Hardening off is a process that acclimates new plants and seedlings to your microclimate.
When a plant finds itself in a new environment, it must make several adjustments to all the changes. This is called ecesis. Sudden changes in temperature, sun exposure, and wind can be fatal to plants raised in a greenhouse. Most plants sold commercially are raised in greenhouses. Greenhouses are generally warm, moist, protected areas that allow plants to get a good start. It does not, however, prepare them for the outside world. Many nurseries use equipment that bends the plants over, back and forth, a few times each day, in an effort to mimic the effects of wind. This strengthens the plants through a process called thigmomorphogenesis. It helps, but you can significantly help new plants become acclimated through hardening off.
When to harden off plants
Since all newly acquired plants have the possibility of carrying pests or disease, it is always a good idea to start them off in a protected quarantine area for 40 days. This gives you time to watch the plant for signs of infection or infestation. It also provides an opportunity to see what conditions best help the plant thrive, and it gives you time to carefully decide where in the garden this new plant will go. Depending upon the climate tolerance of the plant species, you may have to wait until it is a couple of weeks before your last frost date before you begin hardening off.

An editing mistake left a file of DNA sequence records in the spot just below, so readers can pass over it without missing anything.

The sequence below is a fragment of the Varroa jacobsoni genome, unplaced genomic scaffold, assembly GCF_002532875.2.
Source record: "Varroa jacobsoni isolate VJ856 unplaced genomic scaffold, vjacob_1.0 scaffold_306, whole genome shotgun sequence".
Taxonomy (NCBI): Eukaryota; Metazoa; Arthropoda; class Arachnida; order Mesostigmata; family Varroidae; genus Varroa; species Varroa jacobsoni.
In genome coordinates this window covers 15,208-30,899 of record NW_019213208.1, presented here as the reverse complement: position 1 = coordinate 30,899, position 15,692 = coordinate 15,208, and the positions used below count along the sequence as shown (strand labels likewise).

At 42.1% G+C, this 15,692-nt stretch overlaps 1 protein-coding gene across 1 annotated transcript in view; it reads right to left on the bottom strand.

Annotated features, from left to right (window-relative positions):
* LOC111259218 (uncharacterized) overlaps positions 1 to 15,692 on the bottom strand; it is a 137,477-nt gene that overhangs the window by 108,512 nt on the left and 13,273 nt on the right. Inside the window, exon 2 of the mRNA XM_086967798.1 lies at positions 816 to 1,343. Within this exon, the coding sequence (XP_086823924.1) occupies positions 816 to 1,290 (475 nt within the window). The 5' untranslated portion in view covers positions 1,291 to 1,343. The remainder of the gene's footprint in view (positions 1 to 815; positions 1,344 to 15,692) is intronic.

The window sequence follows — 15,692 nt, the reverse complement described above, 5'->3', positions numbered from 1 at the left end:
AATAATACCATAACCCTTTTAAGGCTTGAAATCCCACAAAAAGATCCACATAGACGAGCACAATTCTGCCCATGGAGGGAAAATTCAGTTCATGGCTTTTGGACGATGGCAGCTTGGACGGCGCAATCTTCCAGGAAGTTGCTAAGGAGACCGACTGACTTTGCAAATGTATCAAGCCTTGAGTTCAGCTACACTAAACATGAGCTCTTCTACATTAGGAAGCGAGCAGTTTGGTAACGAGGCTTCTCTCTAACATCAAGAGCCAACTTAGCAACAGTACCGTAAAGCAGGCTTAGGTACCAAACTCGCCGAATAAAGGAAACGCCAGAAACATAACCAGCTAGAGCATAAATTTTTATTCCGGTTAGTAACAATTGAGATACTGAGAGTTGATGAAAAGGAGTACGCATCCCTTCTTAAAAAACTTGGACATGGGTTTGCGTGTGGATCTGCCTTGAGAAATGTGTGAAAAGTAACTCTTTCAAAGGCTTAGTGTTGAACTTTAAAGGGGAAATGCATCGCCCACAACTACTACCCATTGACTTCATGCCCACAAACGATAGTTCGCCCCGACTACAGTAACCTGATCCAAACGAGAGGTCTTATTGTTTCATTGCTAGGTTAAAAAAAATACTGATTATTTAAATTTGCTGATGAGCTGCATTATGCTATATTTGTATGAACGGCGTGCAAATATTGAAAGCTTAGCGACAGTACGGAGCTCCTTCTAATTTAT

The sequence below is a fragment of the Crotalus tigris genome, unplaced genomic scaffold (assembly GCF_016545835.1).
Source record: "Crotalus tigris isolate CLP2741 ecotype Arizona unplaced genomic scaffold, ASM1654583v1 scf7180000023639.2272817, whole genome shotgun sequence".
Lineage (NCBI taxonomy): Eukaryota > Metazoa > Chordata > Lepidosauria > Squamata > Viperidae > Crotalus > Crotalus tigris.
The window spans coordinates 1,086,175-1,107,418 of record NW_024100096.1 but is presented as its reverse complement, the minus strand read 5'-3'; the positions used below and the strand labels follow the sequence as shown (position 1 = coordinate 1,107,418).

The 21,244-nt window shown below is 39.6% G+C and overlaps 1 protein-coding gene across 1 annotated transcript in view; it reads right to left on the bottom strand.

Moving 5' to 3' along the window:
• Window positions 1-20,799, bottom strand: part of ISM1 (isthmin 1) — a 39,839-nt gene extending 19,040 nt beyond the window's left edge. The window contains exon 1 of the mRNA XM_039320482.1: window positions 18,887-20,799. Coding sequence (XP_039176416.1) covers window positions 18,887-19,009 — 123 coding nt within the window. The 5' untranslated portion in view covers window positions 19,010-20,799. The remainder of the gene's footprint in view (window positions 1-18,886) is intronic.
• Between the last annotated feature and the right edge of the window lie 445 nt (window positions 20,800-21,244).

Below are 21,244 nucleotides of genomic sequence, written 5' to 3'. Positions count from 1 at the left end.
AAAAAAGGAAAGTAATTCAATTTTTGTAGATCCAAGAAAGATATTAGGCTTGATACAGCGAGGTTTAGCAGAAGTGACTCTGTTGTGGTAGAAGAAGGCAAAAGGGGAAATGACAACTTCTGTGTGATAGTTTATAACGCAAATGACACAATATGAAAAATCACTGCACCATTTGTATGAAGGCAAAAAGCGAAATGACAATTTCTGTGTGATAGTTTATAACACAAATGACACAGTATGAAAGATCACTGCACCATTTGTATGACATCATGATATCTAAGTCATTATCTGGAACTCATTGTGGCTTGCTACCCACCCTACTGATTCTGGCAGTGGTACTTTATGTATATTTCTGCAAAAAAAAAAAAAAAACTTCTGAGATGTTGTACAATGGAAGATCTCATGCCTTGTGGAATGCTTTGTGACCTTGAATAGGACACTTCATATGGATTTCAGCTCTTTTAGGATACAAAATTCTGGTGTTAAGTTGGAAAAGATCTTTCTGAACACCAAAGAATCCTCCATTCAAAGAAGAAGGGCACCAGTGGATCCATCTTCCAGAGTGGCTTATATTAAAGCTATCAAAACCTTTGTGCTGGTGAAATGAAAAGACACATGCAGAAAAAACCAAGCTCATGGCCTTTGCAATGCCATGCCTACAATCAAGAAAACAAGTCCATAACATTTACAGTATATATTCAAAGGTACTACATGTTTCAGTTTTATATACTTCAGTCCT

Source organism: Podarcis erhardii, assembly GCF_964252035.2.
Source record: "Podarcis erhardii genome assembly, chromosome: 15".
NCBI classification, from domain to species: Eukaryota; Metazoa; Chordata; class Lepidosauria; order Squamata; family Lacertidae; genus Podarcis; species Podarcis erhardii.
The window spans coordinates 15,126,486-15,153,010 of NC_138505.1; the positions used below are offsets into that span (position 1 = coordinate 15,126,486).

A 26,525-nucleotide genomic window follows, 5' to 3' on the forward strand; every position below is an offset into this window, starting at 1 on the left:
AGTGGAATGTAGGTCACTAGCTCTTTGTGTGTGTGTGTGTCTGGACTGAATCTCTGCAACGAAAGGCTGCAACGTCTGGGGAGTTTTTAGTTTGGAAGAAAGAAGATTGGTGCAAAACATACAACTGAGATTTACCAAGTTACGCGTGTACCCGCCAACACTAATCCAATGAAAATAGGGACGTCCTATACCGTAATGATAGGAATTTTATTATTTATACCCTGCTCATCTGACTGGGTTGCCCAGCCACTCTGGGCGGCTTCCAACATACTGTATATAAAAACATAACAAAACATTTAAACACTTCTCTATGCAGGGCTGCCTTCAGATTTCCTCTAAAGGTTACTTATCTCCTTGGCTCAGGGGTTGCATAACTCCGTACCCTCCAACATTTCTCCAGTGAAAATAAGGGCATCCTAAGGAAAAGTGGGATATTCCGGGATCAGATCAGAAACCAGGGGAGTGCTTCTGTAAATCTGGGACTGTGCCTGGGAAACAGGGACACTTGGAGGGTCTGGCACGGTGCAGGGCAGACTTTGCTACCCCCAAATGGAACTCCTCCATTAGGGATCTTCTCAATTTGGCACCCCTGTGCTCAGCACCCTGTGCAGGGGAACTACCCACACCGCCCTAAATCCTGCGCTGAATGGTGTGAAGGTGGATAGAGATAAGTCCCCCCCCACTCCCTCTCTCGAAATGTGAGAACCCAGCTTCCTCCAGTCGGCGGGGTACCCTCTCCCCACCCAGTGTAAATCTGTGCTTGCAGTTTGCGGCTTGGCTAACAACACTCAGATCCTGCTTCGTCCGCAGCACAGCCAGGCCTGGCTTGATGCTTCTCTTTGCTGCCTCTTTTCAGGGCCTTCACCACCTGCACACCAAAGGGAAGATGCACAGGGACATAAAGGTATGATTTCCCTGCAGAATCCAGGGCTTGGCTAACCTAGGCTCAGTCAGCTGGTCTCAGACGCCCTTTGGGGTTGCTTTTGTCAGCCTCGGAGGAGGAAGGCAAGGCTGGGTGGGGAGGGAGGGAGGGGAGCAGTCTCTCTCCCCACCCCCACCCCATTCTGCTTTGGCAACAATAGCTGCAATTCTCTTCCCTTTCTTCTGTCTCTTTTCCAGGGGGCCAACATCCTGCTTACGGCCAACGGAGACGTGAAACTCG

How to harden off plants
Plants should be brought outside for a few hours each day, at first. They should be in a location protected from wind, with filtered or morning sunlight. Increase the amount of time and sunlight by an hour or two each day until they are outside all day. If temperatures allow, plants can now be left outside overnight. If you are growing plants in a cold frame, you can harden them off by opening the frame a little more each day until the lid is no longer needed. Hardened off plants can now be installed in the landscape or garden, with a significantly higher chance of success.
Which plants need hardening off?
Generally speaking, bare root stock does not need hardening off. There are no leaves to dry out or get sunburned. Young blueberry plants, garden sale seedlings, and seeds you have started yourself indoors will all benefit from hardening off.
By gradually getting plants used to your microclimate, they are more likely to thrive.
You can grow a surprising amount of food in your own yard. Ask me how!